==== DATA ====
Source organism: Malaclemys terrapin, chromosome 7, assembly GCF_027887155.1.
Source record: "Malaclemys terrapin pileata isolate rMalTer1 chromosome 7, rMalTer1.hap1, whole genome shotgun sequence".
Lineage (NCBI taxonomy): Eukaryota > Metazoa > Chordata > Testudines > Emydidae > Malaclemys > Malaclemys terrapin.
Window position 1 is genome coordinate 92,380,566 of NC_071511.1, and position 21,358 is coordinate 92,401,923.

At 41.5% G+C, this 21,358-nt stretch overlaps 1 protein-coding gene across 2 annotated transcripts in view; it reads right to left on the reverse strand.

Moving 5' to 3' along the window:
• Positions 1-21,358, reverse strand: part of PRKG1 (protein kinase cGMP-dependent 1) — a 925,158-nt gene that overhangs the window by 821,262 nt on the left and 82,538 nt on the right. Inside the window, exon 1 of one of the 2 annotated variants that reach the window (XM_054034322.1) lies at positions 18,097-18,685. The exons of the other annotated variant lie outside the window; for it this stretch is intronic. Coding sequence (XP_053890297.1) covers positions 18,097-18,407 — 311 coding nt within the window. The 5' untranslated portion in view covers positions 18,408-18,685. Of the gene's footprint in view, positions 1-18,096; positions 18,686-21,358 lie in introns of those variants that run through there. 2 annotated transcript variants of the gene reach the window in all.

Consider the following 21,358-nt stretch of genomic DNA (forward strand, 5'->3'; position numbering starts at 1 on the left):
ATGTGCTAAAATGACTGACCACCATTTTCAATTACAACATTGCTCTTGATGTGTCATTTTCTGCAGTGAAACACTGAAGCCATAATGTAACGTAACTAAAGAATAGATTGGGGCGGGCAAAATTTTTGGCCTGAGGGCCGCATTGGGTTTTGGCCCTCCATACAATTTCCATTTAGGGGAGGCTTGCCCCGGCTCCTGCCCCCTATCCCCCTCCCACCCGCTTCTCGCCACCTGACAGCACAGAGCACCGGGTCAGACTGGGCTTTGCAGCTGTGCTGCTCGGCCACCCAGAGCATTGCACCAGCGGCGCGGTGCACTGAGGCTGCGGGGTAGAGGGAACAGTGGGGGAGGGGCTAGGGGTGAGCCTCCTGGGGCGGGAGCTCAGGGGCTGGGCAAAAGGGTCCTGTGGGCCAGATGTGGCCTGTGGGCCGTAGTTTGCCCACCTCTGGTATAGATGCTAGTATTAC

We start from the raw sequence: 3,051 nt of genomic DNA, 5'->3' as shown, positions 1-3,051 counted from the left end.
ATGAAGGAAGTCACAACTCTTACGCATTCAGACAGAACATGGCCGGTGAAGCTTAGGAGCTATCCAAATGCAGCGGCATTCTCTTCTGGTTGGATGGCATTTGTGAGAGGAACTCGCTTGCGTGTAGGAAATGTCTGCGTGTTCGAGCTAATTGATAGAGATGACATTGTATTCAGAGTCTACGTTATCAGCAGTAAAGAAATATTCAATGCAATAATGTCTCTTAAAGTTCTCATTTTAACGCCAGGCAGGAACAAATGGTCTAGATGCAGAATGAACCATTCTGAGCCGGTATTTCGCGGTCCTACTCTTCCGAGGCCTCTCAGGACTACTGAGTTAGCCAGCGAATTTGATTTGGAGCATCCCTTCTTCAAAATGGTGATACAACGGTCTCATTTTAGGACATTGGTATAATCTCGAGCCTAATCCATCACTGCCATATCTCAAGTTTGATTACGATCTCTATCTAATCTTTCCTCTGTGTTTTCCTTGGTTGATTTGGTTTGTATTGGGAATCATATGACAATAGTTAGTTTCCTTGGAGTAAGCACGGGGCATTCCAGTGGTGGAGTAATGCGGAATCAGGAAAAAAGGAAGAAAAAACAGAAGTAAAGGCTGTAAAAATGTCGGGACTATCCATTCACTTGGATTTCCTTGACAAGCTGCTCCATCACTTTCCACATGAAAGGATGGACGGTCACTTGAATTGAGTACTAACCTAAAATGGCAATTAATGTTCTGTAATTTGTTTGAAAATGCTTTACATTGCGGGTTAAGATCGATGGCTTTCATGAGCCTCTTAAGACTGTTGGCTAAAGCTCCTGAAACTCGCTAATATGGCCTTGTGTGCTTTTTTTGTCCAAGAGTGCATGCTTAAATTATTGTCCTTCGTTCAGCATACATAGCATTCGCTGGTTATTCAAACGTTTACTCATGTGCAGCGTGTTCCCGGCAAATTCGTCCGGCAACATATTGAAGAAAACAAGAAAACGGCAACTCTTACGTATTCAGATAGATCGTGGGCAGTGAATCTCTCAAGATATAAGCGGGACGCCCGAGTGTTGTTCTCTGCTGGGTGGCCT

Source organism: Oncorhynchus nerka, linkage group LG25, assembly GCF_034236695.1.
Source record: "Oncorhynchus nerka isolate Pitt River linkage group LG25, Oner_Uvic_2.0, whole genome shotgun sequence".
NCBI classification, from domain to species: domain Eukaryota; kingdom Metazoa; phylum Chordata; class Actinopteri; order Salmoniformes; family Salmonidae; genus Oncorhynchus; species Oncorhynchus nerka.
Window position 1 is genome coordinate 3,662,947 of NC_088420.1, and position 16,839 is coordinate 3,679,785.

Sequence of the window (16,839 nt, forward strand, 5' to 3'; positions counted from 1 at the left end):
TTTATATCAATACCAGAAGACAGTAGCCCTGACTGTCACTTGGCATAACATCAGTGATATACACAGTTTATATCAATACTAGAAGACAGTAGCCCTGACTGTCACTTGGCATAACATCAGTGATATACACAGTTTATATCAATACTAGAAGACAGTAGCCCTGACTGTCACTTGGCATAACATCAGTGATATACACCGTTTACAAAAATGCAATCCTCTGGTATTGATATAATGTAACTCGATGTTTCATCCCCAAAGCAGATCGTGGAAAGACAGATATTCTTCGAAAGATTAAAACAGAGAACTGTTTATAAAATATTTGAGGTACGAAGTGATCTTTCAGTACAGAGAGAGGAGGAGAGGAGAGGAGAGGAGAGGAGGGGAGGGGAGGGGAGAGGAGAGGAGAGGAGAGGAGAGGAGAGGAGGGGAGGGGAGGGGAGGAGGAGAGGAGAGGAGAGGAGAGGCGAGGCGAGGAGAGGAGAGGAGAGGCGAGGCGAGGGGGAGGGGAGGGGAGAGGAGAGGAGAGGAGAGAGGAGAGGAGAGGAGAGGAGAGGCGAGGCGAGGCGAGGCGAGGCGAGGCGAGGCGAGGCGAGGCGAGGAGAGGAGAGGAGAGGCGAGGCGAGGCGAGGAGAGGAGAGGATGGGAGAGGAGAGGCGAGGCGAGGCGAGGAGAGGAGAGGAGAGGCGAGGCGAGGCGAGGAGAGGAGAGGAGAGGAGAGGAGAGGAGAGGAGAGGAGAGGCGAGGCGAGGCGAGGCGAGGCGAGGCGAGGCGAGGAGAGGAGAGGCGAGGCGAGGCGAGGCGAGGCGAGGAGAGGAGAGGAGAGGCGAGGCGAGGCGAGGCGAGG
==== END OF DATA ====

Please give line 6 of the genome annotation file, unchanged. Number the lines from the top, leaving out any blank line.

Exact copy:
Moving 5' to 3' along the window: